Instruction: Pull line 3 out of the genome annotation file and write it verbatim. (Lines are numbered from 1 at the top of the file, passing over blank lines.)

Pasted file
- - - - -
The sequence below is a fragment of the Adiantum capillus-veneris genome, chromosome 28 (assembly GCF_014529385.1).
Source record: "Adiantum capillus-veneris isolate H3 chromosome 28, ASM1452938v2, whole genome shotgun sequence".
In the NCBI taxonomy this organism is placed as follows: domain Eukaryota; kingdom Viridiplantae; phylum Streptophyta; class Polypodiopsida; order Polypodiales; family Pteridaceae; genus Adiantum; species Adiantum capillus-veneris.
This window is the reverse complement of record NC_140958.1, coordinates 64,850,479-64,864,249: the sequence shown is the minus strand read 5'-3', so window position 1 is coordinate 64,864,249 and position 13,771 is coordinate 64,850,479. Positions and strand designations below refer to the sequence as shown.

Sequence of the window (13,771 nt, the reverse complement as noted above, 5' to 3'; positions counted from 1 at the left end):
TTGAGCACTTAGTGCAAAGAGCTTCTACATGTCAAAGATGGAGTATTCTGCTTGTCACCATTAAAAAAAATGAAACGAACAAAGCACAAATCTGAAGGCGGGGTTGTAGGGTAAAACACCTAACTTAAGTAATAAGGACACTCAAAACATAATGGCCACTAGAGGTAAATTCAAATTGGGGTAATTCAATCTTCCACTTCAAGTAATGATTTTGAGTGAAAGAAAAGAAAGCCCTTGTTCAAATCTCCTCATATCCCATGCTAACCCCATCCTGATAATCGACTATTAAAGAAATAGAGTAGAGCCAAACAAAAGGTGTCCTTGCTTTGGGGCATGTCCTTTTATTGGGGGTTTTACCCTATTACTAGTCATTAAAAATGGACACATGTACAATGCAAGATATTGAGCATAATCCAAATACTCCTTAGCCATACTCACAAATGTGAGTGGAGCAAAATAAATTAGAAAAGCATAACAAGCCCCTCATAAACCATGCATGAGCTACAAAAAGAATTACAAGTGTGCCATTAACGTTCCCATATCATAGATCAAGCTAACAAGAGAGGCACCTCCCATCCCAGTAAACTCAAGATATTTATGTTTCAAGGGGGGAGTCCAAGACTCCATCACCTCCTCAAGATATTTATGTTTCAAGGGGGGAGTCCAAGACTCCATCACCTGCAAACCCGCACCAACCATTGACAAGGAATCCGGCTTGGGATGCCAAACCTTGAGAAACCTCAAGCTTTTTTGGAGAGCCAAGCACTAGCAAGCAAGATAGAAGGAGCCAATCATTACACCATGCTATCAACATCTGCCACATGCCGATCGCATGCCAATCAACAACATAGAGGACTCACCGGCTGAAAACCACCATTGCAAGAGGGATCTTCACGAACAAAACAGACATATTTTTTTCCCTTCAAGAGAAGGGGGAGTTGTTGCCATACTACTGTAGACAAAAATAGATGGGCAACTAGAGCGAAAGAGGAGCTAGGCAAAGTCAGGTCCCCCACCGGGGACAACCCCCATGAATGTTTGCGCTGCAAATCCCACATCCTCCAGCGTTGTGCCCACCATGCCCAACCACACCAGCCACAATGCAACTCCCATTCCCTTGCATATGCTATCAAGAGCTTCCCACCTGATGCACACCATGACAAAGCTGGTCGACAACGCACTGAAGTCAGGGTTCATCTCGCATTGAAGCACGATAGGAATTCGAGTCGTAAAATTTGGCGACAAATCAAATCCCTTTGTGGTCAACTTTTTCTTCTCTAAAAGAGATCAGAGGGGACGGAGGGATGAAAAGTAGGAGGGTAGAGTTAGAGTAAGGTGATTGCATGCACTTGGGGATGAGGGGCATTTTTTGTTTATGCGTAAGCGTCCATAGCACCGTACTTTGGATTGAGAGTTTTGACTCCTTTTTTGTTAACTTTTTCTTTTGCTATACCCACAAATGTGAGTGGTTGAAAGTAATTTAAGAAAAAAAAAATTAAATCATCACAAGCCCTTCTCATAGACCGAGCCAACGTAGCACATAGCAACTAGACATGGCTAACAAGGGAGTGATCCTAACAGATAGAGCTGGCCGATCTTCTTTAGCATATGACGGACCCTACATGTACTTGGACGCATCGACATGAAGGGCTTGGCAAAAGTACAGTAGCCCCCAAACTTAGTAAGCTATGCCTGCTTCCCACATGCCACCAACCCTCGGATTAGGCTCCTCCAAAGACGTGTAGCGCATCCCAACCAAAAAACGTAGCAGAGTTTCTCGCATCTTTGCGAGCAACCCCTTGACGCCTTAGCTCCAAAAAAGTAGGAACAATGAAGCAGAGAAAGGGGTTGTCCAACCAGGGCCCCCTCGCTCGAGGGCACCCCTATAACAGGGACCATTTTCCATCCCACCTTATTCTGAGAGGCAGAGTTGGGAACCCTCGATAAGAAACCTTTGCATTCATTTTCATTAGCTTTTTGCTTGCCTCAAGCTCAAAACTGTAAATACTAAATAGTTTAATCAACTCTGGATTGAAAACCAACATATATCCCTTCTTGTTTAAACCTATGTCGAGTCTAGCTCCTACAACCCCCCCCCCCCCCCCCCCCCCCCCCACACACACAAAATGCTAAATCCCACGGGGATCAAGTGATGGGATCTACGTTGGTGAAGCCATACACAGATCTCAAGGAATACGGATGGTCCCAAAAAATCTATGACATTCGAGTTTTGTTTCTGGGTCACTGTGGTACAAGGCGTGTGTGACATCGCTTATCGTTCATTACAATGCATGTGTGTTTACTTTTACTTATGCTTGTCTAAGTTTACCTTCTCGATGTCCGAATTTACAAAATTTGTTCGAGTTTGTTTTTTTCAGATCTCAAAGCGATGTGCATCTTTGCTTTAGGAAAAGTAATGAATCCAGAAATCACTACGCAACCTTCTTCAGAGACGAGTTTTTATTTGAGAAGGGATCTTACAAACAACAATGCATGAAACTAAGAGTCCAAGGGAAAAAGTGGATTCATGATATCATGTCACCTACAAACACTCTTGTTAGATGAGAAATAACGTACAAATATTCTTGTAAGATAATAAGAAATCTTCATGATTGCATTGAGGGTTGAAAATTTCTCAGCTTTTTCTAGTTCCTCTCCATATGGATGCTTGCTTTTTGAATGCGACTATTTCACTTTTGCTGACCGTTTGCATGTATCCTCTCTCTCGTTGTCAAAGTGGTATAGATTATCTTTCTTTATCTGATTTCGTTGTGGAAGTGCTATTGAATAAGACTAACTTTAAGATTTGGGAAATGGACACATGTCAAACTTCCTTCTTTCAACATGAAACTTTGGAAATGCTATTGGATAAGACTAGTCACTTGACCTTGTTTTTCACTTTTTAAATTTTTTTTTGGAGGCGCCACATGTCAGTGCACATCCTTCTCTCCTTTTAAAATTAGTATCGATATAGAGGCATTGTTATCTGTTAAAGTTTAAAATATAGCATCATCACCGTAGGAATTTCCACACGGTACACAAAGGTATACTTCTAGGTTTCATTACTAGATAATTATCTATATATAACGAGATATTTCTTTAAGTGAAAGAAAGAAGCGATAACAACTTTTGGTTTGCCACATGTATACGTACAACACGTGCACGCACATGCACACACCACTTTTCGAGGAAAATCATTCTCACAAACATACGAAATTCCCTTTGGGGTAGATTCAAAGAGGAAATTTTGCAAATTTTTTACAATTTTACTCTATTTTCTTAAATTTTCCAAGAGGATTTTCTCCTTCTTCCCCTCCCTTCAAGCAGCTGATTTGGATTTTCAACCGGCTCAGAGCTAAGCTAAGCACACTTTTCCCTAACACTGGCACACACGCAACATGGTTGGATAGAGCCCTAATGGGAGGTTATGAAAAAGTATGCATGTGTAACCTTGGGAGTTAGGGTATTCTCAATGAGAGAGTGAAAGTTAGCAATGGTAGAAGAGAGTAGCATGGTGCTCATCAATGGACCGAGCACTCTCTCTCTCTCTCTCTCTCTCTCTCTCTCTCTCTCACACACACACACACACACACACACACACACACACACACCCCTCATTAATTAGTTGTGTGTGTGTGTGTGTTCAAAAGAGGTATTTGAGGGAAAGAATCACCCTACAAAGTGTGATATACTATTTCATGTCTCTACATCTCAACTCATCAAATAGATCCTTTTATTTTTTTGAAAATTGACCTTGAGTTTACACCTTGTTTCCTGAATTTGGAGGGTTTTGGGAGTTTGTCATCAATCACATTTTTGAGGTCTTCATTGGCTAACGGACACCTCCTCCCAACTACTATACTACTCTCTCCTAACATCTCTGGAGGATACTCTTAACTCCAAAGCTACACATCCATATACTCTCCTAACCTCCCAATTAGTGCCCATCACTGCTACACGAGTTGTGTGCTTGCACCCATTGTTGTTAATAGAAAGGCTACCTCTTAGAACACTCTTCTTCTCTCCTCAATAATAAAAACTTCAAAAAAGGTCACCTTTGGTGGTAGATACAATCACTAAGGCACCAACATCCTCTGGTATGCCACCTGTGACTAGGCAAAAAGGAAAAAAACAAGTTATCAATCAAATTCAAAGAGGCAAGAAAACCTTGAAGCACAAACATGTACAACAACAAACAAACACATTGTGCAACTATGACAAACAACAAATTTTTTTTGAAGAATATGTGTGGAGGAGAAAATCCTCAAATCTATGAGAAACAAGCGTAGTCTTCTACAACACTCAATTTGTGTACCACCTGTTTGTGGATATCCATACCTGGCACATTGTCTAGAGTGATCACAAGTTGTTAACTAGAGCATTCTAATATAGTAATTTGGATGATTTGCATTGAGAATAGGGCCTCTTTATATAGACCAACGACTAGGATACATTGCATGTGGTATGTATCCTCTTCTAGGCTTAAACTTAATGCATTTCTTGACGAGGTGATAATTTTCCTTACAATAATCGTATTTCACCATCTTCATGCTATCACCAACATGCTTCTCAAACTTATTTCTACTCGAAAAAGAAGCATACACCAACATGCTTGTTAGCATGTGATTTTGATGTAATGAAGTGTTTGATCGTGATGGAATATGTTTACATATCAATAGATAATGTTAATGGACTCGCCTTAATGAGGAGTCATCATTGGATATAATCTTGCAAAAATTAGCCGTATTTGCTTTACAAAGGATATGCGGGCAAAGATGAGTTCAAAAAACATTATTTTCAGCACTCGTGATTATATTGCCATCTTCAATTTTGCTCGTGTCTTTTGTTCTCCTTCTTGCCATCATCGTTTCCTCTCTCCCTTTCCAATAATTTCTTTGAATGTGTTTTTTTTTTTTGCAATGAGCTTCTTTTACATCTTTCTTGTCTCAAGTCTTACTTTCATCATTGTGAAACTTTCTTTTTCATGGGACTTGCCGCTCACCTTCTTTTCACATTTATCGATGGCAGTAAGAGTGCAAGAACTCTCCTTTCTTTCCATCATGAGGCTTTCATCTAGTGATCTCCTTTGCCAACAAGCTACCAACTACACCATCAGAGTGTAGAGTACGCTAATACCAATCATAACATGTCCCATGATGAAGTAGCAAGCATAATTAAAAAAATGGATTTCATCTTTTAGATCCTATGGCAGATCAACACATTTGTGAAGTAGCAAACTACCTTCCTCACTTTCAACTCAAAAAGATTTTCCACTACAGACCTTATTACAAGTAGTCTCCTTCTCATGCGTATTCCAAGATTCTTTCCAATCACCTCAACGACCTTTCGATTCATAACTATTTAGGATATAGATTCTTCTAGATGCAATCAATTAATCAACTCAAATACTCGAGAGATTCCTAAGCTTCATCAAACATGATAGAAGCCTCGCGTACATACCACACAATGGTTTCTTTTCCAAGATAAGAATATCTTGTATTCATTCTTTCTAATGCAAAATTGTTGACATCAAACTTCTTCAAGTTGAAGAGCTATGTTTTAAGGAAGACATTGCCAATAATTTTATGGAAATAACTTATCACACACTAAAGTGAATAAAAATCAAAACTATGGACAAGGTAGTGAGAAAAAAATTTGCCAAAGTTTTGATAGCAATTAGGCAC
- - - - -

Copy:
In the NCBI taxonomy this organism is placed as follows: domain Eukaryota; kingdom Viridiplantae; phylum Streptophyta; class Polypodiopsida; order Polypodiales; family Pteridaceae; genus Adiantum; species Adiantum capillus-veneris.